Google Fiber

After Three Years, Google Fiber TV and Internet Service Still Slow to Roll Out

March 13, 2015 - Written By Stephen Sard

Back in 2012 Google took the leap into pay TV services by opening up Google Fiber to residents of Kansas City, Kansas where it now – according to analyst reports – holds around 13 percent of the market there. It also made its way to Kansas City, Missouri where the pay TV service has a 10 percent hold of the market share for paid TV services. That is probably good news for the larger paid TV providers in the area. But is Google really that concerned with those numbers? Google primarily touted their Google Fiber Internet services, which is more than likely more of an interest to Google. However, Google has been very tight-lipped on just how well they are doing, so there is no way to be certain that Google Fiber is making progress in those cities. In an article with re/code (source link below), market analyst Craig Moffett of MoffettNathanson, felt the numbers for Google TV services was small and was an example of “how hard, and how slow, it is to build scale.” Google has made efforts to bring its services to more cities having recently announced service in Atlanta, Charlotte, Nashville, and Raleigh-Durham.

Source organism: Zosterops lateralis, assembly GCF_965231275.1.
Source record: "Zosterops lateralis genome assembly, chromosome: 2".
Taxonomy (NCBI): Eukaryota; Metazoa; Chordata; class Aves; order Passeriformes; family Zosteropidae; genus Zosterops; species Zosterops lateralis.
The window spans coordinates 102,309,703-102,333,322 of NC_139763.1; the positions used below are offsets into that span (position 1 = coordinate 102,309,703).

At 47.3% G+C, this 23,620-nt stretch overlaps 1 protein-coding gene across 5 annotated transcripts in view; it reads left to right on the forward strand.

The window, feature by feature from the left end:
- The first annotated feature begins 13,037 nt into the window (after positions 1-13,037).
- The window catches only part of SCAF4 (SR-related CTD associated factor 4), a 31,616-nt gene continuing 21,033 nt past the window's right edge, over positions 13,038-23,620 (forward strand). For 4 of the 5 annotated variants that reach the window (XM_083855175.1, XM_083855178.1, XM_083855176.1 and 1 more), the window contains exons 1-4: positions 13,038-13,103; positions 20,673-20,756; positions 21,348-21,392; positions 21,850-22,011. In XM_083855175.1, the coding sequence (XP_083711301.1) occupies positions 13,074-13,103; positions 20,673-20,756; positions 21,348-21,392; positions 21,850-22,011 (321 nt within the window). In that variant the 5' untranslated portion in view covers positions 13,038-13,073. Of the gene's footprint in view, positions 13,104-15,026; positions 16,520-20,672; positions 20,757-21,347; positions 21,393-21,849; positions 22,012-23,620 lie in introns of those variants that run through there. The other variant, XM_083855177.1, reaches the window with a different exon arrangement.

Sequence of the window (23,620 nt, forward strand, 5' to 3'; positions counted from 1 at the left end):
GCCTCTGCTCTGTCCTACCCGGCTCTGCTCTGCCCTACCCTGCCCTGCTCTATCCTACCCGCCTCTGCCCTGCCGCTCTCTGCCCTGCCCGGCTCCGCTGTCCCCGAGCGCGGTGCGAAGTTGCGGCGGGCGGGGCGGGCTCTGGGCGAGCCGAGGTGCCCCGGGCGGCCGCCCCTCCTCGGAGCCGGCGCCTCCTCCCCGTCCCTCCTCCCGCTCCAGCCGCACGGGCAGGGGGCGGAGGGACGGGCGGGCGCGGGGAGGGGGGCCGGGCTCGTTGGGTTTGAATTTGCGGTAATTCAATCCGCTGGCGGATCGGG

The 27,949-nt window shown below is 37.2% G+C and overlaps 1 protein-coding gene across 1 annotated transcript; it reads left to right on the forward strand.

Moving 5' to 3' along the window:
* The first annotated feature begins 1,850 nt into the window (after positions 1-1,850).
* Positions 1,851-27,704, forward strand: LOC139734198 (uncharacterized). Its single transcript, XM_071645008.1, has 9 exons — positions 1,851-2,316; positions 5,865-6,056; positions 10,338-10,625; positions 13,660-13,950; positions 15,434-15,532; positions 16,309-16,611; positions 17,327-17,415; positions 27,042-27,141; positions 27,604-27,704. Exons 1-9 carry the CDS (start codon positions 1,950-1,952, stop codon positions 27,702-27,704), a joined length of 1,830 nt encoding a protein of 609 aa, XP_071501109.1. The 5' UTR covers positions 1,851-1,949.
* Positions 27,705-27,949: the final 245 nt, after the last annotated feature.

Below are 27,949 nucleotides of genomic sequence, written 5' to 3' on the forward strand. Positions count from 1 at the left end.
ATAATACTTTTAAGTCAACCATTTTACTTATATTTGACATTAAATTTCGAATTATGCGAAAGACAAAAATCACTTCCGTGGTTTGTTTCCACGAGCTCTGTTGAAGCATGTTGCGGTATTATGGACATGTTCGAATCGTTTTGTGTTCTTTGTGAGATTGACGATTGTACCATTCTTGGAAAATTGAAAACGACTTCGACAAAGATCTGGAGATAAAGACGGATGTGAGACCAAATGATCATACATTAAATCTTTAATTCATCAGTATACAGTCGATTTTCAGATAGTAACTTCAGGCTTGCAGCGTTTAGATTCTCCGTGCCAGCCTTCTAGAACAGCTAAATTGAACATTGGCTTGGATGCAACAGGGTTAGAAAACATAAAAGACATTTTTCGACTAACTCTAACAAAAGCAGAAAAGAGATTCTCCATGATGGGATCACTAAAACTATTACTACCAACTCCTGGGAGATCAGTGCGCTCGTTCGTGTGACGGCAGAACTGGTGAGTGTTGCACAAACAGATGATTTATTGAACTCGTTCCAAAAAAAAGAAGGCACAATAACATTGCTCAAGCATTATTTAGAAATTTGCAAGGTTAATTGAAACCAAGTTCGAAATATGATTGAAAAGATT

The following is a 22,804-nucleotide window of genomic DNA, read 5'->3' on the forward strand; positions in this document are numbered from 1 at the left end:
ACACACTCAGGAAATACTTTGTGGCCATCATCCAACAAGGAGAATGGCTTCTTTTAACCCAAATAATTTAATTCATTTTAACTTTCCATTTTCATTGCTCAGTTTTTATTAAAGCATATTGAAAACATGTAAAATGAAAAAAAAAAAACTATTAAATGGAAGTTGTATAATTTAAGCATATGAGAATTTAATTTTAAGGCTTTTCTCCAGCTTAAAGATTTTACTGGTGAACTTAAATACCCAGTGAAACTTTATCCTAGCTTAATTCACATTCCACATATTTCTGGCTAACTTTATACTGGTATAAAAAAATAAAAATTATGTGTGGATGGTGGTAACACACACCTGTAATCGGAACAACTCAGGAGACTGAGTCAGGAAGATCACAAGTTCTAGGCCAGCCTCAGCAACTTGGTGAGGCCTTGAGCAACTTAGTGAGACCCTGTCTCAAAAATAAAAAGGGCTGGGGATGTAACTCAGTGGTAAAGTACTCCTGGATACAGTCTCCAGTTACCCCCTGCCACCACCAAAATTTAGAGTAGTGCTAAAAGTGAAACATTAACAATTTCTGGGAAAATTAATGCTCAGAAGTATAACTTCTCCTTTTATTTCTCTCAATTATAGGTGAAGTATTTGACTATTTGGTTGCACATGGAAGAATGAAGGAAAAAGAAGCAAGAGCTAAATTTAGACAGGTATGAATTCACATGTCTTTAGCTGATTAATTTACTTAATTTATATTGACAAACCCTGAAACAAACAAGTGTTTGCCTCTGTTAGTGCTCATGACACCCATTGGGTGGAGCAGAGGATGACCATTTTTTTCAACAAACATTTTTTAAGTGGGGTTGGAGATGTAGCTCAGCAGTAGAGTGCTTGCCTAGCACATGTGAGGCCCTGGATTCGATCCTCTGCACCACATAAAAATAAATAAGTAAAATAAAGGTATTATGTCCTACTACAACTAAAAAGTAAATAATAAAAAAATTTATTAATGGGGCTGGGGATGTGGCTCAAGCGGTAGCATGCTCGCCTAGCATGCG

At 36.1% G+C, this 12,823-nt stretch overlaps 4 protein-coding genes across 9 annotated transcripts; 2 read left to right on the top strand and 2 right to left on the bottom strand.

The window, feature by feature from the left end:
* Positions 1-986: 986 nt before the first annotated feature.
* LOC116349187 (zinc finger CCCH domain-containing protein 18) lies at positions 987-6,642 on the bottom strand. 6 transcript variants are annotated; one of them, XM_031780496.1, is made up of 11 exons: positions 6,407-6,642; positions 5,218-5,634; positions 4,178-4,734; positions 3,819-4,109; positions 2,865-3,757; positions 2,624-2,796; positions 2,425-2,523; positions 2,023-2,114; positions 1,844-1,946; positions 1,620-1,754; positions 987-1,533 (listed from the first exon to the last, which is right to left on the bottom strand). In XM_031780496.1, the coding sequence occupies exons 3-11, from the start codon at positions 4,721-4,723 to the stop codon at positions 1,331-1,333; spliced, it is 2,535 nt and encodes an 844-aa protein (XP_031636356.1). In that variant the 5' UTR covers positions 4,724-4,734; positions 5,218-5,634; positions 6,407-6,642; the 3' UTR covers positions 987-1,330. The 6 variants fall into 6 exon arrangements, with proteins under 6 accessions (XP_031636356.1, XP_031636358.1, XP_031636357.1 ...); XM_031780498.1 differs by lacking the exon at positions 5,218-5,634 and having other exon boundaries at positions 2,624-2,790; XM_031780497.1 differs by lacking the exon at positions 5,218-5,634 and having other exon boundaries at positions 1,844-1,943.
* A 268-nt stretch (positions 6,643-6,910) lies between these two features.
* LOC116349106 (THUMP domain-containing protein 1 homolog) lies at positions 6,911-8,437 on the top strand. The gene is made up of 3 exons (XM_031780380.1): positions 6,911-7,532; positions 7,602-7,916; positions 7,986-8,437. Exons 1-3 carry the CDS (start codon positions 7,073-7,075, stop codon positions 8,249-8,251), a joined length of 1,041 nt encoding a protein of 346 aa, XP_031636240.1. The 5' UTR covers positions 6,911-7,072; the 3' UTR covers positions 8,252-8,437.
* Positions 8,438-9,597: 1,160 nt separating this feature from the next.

Many have been looking to Google as a means to provide super-fast high-speed internet access and even paid TV services to other parts of the country, but roll out has been very slow. This is because it is a costly and difficult process to build a network from the ground up to provide service to customers. But many consumers in the United States have several options for paid television, with cable companies Comcast and Time Warner being the largest followed by the satellite TV companies. What is lacking is the high-speed internet connections that the Internet of Things is going to require in the years to come.

As many Americans grapple with limited choices for both broadband internet and paid television services, companies like Google could make a move that would be a huge disruption to the industry. This would help those who have a limited choice get the internet service that they desperately need as more and more aspects of our daily life connect to the internet. Hopefully Google will be able to keep invested in bringing the country to better and faster internet and pay TV services, while providing competition for the existing companies forcing them to better innovate and provide faster services at lower prices. Would you love to see a company such as Google offer connected services such as high-speed internet and pay TV services in your area? Do you feel these services would help drive competition, thus lowering prices and spurring innovation? Let us know your opinions on our Google+ page or in the comment section below.